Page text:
Save Penn Station

In praise of New York’s heavenly “hellhole”

New York City loves demolishing Pennsylvania Station so much that it keeps on doing it. The first demolition is still the most famous: the 1963–66 destruction of McKim, Mead & White’s 1910 sprawling Greco-Roman block-filler. But the threat continues to this day—not only to parts of the 1966 replacement, but to substantial and serendipitous remnants and complements of the original.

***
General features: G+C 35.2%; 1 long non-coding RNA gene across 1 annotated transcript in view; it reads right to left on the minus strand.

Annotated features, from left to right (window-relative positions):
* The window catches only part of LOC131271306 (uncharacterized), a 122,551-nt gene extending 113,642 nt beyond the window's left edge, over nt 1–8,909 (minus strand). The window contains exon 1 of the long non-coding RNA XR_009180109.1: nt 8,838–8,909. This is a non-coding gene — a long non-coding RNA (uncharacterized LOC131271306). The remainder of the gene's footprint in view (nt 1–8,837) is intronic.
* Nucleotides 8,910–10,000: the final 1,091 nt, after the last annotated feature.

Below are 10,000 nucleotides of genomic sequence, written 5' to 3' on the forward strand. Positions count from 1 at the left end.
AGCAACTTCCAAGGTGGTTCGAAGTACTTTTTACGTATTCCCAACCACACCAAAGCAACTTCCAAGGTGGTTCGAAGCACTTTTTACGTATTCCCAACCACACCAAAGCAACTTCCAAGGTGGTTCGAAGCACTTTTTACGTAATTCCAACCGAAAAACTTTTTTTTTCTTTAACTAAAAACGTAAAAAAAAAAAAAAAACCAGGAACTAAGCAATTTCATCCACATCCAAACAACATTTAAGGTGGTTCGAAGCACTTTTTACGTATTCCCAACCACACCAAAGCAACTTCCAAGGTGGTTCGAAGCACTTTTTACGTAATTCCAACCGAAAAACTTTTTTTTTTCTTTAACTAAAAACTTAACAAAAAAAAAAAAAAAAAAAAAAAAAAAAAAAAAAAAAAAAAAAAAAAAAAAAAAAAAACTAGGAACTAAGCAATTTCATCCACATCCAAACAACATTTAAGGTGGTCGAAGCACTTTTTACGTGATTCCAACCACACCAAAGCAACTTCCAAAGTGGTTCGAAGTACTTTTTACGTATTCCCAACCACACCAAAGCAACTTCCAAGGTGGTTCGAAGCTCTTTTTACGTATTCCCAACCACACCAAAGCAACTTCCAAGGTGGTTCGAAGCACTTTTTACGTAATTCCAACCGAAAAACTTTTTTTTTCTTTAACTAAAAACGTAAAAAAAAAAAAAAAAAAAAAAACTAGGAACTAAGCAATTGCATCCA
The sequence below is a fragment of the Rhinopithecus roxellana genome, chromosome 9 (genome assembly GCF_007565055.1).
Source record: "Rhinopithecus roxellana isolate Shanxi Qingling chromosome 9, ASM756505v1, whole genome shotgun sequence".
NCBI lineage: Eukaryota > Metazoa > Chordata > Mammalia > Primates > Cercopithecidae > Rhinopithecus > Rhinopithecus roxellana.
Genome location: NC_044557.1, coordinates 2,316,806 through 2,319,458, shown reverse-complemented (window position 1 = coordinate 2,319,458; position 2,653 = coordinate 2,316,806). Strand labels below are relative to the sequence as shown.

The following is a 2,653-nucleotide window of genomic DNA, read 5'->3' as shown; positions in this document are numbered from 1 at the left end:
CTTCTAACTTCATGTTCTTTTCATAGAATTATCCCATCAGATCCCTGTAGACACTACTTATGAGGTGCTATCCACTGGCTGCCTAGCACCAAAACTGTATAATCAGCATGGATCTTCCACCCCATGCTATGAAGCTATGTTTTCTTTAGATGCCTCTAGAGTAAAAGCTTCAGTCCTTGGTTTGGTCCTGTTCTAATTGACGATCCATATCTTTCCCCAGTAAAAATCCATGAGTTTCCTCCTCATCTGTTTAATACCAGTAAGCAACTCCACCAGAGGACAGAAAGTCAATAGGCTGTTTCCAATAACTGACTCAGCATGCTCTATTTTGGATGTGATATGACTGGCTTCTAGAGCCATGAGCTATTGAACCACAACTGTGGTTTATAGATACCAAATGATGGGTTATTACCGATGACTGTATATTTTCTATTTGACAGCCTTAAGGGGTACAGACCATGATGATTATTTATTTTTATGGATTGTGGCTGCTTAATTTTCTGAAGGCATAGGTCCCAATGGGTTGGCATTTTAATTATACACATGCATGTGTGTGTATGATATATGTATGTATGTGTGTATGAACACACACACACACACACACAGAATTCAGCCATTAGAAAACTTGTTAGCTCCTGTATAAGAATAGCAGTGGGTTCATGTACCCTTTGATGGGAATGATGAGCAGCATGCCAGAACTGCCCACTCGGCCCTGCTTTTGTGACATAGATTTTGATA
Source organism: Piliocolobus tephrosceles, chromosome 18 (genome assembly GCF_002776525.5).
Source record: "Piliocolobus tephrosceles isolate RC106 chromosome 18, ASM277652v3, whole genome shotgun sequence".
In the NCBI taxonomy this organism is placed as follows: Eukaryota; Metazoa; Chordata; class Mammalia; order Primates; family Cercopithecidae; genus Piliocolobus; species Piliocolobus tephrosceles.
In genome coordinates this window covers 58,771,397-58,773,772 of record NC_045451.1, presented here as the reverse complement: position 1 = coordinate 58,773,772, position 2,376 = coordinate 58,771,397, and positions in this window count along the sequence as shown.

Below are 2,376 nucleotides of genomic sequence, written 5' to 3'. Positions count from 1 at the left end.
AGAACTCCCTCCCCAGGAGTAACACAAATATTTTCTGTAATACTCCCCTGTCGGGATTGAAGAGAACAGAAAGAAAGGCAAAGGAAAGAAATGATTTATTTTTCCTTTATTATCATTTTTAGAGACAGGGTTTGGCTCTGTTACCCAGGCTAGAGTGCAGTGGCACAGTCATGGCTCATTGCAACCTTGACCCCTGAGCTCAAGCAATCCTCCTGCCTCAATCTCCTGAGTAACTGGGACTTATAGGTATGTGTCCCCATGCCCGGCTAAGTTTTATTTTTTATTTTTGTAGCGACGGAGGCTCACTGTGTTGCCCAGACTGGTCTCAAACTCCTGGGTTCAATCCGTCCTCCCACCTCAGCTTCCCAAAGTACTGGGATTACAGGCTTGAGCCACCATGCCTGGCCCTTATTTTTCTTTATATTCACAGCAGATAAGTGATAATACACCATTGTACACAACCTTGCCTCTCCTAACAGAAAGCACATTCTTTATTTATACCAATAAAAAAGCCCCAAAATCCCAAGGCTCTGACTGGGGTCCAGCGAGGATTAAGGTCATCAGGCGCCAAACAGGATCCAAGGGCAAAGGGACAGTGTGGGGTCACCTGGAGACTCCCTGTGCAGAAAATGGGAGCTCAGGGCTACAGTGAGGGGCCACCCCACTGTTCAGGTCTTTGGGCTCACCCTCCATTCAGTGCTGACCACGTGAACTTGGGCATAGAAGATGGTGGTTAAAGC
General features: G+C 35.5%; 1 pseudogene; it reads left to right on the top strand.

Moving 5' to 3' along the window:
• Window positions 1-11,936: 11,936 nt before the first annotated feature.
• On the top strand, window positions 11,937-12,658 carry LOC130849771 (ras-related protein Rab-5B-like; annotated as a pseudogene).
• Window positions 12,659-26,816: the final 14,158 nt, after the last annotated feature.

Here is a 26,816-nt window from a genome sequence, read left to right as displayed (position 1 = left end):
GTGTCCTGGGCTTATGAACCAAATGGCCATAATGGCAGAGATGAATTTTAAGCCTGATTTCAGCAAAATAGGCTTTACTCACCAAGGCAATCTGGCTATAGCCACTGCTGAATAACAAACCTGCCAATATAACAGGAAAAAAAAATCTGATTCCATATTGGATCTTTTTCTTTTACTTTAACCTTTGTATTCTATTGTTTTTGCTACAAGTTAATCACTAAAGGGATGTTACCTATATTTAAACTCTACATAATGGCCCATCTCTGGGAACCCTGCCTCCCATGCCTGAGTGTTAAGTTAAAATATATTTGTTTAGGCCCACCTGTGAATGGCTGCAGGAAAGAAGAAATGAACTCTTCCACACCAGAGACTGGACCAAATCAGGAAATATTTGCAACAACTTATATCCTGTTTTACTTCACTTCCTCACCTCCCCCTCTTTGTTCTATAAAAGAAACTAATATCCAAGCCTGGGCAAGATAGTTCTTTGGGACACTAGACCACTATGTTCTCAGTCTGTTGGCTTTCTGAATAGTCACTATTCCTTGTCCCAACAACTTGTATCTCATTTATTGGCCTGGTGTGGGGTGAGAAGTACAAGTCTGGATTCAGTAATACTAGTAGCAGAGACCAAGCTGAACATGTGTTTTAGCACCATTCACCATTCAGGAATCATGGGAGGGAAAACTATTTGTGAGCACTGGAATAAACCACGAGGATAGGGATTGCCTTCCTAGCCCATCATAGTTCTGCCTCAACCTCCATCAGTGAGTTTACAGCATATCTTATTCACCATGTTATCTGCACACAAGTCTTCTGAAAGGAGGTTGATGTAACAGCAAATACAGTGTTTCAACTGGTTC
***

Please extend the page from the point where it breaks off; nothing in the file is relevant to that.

That replacement was developer/architect Charles Luckman’s now unpopular design for the complex constituting of a commuter and intercity train station, a midsized office tower, and the Madison Square Garden arena. “One entered the city like a god,” goes the famous elegy by historian Vincent Scully, “one scuttles in now like a rat.” Presumably he meant that because the demolished Penn Station’s colonnaded halls and vaulted rooms, with their sixty-foot monumental Corinthian order, were based vaguely on the Baths of Caracalla, you could waft through it all as might one of those many irritable or implacable Roman deities—or at least like a Roman citizen spending a summer afternoon at the caldar…

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